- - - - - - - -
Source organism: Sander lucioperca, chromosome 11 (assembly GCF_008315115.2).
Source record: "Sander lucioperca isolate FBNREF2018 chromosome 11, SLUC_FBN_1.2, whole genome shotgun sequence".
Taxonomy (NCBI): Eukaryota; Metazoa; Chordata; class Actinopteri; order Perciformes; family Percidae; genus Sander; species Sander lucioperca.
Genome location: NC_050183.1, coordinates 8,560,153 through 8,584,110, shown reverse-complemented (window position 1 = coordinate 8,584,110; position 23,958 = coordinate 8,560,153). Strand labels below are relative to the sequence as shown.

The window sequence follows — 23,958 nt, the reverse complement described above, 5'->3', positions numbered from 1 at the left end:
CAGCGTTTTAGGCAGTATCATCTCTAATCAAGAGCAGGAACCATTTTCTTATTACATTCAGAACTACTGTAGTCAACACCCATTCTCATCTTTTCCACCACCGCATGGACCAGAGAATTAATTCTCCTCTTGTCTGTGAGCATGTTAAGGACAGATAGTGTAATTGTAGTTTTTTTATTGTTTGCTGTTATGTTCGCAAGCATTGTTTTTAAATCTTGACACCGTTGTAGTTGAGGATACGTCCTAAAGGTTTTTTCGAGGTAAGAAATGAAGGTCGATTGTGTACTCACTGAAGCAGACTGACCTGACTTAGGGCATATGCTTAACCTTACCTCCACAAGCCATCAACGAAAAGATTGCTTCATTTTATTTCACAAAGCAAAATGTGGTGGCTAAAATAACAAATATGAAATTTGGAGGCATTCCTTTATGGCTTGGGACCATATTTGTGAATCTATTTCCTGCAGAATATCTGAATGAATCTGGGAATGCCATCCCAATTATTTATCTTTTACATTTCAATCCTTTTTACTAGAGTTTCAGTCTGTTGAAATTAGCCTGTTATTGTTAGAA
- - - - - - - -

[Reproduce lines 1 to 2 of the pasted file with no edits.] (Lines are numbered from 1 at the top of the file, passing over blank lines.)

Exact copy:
Source organism: Sander lucioperca, chromosome 11 (assembly GCF_008315115.2).
Source record: "Sander lucioperca isolate FBNREF2018 chromosome 11, SLUC_FBN_1.2, whole genome shotgun sequence".